Solving the Big Issues of our Time through Innovation

Monday 22 April marked World Earth Day, a global day of environmental action aimed at raising awareness for the protection of our planet. In recognition of this important event, which is now in its 49th year, Andrew Youngson, Senior Policy Officer at the Scottish Funding Council, highlights some of the exciting innovations coming out of Scotland’s Higher Education sector that are helping to save our planet.

Climate change is the big issue of our time (crowded though that space may be) but like all big issues, the tricky part is that it’s actually made up of many other issues that need to be addressed in their own right to help make a cumulative difference. So just what can the Scottish Funding Council (SFC) do to help tackle such a big challenge? Well we can continue to work with, develop and support wonderful initiatives in our sectors that have real impacts.

Take water scarcity for example. UNICEF estimates 2.5 billion people around the world lack access to clean water. For one of life’s most basic necessities, something that most of us take completely for granted, that number is staggering.

The winner of this year’s KickStart Challenge was Waterwhelm. Founded by University of Edinburgh postdoctoral research assistant Dr Ali Abbassi Monjezi, Waterwhelm aims to commercialise innovative self-powered technology that can turn waste water into fresh water, whilst generating electricity at the same time. 

It’s a brilliant concept and we wish him every success in taking the next steps in bringing it to market. But it will take many more ideas like this if we’re to ensure everyone has fresh water, and if we are going to help deal with climate change challenges more broadly.  

Fortunately, Scotland’s institutions are full of bright and creative people but ideas on their own are rarely enough to overcome the altogether different business of securing the necessary funding and investment to take them forward, or even finding  partners with the right skillsets.

So how do we ensure this ‘pipeline’ of talent continues to flow smoothly? It’s a question we constantly ask ourselves at the Scottish Funding Council (SFC), and like all big questions there is no one answer.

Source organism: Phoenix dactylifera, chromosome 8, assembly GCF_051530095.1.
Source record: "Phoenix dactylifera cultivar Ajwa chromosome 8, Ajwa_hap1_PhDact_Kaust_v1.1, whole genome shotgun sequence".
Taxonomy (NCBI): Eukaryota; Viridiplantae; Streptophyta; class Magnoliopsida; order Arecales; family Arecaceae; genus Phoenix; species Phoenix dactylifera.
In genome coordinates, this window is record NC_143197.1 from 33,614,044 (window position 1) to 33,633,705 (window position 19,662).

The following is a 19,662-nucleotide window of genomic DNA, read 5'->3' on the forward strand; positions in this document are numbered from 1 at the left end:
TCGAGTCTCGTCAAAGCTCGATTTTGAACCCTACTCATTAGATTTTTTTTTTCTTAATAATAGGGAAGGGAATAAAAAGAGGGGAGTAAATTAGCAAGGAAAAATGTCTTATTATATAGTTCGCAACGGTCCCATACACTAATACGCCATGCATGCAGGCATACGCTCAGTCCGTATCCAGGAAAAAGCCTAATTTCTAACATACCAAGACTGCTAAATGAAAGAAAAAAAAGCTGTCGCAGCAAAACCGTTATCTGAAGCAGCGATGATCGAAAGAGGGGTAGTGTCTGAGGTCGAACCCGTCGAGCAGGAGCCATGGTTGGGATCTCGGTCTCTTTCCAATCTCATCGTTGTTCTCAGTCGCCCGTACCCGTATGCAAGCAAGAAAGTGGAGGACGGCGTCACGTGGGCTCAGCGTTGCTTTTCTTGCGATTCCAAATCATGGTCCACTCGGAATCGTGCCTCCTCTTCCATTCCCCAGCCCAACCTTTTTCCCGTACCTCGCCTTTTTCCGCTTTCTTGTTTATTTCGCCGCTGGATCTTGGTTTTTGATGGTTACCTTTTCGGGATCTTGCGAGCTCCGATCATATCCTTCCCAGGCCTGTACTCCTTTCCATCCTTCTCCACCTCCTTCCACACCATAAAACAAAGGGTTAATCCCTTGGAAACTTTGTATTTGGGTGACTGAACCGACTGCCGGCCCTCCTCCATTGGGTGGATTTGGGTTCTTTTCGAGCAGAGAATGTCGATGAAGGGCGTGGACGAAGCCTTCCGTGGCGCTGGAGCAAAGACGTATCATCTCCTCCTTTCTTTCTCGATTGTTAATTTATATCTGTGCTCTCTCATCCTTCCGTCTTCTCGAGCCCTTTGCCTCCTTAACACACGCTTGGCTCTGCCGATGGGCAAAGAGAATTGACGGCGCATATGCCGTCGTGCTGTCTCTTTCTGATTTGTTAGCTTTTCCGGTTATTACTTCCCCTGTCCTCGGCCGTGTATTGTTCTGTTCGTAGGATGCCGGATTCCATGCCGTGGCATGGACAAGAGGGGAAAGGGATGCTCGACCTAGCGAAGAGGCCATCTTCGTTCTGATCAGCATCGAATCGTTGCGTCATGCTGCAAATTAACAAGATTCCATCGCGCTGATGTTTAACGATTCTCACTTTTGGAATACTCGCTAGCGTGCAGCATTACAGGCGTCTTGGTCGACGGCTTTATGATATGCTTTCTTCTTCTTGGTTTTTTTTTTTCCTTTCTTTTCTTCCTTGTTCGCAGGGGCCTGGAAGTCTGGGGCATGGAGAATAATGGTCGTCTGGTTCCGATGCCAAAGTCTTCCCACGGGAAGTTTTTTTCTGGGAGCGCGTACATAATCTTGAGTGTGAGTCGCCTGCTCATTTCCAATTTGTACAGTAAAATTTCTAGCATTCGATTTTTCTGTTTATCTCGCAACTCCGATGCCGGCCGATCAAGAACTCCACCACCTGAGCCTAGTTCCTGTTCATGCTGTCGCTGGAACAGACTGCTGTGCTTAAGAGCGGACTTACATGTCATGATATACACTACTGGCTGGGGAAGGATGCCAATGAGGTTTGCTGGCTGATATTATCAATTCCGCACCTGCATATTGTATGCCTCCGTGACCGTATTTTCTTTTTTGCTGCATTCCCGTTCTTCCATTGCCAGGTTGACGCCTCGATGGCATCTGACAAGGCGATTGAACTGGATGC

Funding initiatives like the Kickstart Challenge is one way to support the entrepreneurial journey of graduate-level innovators across a range of project themes.

At the other end of the scale, established with £100m of SFC funding, Scotland’s eight industry-led Innovation Centres are working to accelerate innovation across our key economic sectors, driving jobs and growth economy in partnership with Scottish Enterprise (SE) and Highlands and Island Enterprise (HIE).

Innovation Centres bring the expertise and capabilities of Scotland’s universities, research institutes, colleges and businesses, to address industry demand led opportunities that support growth of the Scottish economy. Their aim is to support transformational opportunities for industry and work collaboratively to develop Scotland as a world-leading entrepreneurial and innovative nation.

This work involves a range of activities spanning collaborative innovation, community building, and skills and training. In its first three years, the Data Lab’s MSc Data Science programme supported 260 studentships through 17 courses delivered across 11 universities. This programme is expected to grow during the second funding phase to support 665 new data science MScs, ensuring a steady supply of talent to Scottish business.

Another example is the FUTUREquipped project. Designed around the concept of SMART homes, an area where healthcare, technology and construction fields are rapidly converging, the project involved representatives from 13 colleges and four innovation centres, including the Digital Health and Care Institute (DHI) and the Construction Scotland Innovation Centre (CSIC).

The result was to introduce 27 lecturers and around 500 students from health and care, construction and engineering, and information technology into future of work in these three key sectors, resulting in new cross-disciplinary ‘micro-lessons’ that are already changing how these subjects are taught in colleges, and FUTUREquipped has also supported two research projects between businesses and colleges.

SFC also funds Interface. Based regionally throughout Scotland, Interface connects businesses with the academic expertise they need to take their bright ideas forward and helps them access a range of funding options to offset the cost of their project.

This includes the use of SFC Innovation Vouchers, to encourage new first time partnerships between SMEs and a university or further education college. A good example of this is Abertay University’s work with W&J Knox in identifying uses for their waste products to prevent valuable material from going to landfill, with the aim of saving tonnes of protein and oil salvaged from fishing nets by turning it into livestock feed for fish, pigs and chickens, instead of sending it to the landfill.

These efforts may seem small in the global context of climate change. But with innovative efforts like these and those of previous Converge Challenge winners like One Cherry and Crover, we can collectively do our bit to address it.

In funding initiatives like Converge, our hope is that in doing our bit with our partners to look after all parts of Scotland’s entrepreneurial eco-system, we can simplify the process of putting research into action, and let our best and brightest get on with taking their ideas into the world.